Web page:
student life

The coffee shop and self-care

coffee shop, kettle mag
Written by Alex Veeneman

Upon first entry through the side entrance in a busy shopping centre, life appears to stop. People sit down, drinks and other items in hand, and focus on the conversation. The queue when I visited on a Saturday morning this past February was long, with sound of drinks being made all while the woman at the cashier exclaims: “I can help the next person in line!”

Yet, the reaction of people in the queue, on a weekend where conferences, exhibitions and sporting competitions are in abundance, would be the opposite of what you would ordinarily think. No one seemed to mind that the queue was long, as people sit and pause, as the hustle and bustle of downtown goes by outside.

This was at a Starbucks, in the City Centre of Minneapolis, Minnesota. I had seen the element of life screeching to a halt here before one day late in 2017. It may have been before 9am with people making their way to work, yet in here, one would not have noticed that it was during the working week.

Life coming to a halt is a scene that is repeated not just in this Starbucks, but at other coffee shops. It is a scene that is contradictory in this society of ours, and is a reminder of self-care – something that in this modern, digitally advanced world of ours is not practiced often enough, and ends up on the backburner.
We live in a world where life can become a little bit much. In an attempt to distract ourselves from what is going on around us, we bury ourselves – be it in work, our studies or other projects that know that we have to do. We bury ourselves to a point where most of the time, we don’t come up for air.

Kettle magazine, printed version, spring 2018

We focus on the deadlines that are before us – the deadline for that essay, that exam or that project that needs to be in at a precise time or otherwise the boss will erode panic-inflicted stress on you. We can’t come up for air, for if we do, not only will the deadline be gone, but it will come at a cost – the loss of a job.

Meanwhile, as you find yourself buried, you wonder often about what the point of life is, if you made the right decisions, and if you’re on the right track. Amidst the fast paced nature of the world, be it the 24 hour international news cycle, the pace of one’s degree and work or people rubbing it in on their Facebook, Twitter or Instagram timelines, life can be too much to handle.

Yet, we soldier on, knowing that a proper kick in the bollocks is coming if things aren’t complete. There is no alternative solution. We have no time to think about what’s next.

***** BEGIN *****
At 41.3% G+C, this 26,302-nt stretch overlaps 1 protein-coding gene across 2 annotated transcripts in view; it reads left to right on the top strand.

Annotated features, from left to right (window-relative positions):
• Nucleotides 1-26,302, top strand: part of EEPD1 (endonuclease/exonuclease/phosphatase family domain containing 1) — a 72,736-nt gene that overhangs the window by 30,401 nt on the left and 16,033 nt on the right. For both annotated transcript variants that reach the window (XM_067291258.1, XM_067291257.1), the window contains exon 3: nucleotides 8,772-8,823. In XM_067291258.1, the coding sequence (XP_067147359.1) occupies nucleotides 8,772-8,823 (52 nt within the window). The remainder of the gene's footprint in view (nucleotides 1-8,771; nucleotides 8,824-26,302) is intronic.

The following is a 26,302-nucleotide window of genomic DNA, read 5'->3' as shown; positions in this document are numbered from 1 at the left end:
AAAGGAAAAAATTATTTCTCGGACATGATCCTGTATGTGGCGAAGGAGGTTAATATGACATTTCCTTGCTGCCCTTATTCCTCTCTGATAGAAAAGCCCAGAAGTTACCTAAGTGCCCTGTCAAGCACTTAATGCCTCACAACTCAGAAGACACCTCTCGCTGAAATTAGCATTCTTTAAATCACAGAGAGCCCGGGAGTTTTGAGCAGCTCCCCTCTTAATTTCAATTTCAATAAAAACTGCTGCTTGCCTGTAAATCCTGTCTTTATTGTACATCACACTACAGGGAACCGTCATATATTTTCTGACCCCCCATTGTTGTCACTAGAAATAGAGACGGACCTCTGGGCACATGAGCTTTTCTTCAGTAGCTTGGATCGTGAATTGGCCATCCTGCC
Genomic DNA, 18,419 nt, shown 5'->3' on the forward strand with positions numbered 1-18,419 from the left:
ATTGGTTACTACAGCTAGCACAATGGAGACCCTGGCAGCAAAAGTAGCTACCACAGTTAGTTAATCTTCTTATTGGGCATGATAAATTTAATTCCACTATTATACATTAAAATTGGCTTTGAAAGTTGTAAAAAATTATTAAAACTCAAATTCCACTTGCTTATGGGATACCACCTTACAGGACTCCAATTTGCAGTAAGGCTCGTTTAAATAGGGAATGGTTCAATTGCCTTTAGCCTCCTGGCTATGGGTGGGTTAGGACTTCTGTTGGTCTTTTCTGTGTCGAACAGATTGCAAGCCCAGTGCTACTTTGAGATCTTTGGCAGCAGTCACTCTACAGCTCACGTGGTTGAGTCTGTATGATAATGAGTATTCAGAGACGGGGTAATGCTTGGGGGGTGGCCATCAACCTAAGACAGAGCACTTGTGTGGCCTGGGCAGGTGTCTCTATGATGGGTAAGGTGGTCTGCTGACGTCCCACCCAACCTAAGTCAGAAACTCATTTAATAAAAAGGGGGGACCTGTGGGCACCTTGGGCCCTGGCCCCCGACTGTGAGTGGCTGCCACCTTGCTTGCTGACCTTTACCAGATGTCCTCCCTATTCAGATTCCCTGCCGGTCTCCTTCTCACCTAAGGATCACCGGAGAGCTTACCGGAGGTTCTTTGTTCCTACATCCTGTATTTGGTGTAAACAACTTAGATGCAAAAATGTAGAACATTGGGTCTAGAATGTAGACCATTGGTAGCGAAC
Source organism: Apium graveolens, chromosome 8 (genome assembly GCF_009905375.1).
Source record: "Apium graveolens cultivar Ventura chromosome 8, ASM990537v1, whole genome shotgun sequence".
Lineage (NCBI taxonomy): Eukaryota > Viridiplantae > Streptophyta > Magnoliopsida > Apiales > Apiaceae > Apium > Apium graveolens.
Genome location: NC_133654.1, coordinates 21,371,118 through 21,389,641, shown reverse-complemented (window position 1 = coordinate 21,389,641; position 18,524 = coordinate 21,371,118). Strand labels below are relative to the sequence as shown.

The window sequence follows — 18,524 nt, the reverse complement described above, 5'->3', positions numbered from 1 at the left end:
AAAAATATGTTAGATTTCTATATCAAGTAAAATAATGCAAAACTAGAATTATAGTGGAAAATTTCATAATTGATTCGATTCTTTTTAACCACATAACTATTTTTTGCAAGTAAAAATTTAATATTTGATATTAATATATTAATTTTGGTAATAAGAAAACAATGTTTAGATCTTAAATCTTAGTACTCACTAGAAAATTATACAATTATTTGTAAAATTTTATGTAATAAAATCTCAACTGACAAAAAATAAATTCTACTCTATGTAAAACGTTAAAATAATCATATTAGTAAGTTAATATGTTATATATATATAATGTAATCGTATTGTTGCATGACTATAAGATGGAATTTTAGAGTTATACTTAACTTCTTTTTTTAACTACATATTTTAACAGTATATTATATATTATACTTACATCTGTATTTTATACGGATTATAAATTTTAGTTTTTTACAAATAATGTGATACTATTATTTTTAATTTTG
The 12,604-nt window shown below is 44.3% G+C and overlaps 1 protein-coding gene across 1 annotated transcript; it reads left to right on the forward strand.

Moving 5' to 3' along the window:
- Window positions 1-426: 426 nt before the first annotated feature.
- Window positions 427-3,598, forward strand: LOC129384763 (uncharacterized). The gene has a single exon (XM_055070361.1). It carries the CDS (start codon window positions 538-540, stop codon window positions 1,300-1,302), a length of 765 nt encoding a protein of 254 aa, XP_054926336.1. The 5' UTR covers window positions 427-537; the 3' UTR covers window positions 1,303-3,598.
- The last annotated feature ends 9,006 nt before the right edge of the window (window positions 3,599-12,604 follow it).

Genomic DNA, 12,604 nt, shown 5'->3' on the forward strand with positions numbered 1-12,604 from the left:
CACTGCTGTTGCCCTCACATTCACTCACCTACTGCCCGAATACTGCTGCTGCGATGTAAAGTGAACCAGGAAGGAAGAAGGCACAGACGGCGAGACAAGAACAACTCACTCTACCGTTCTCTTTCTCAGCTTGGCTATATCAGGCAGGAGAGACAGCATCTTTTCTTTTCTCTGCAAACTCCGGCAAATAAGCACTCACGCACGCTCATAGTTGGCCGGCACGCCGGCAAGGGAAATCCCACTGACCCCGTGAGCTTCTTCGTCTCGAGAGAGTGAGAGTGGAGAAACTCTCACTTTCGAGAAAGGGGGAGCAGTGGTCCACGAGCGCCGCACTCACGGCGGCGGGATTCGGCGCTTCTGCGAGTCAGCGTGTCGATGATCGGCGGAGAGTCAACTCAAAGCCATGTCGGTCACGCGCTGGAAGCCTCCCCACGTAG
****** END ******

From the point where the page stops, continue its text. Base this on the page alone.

The coffee shop has, as a result, taken on a new identity, in response to the circumstances that society has put itself in. It has become an institution where one core principle of self-care can be practiced – the principle of making sense in a world of chaos. All it takes is a conversation – be it with your mate, significant other, colleague in an organisation (be it a newsroom, student paper, university, the org in which you work, or otherwise) – it could be anyone.

Conversations like these allows for a second pair of eyes to help reflect on life in the moment, and they’re being held in a place where life can be paused, and city life, be it in the centre of Minneapolis in Winter or the centre of London in Spring, can just go about its normal routine.

As an early career journalists, these types of conversations are one of my favourite things to do. In times of uncertainty, there are questions that you ask yourself. These conversations in the intimacy of a coffee shop is one of the most effective ways to get those questions answered. It’s not only cathartic, but also inspiring.

Gone are the days where the coffee shop was just a place where you grabbed a tasty beverage and left, going amongst your day. Now the coffee shop is an invitation to not only have a tasty beverage, but to take time out of the day to pause. It is perhaps why that I made a point to visit the Starbucks on South 6th Street, and why it has become a favourite of mine ever since.

If Starbucks and the other coffee shops of the world can teach us anything, it is this – it is important to stop. When you do, the world is going to keep moving, life will keep going, and the fabric of society will not collapse. Stopping not only benefits you, but can benefit the world around you.

Trust me. For those few minutes, life can wait.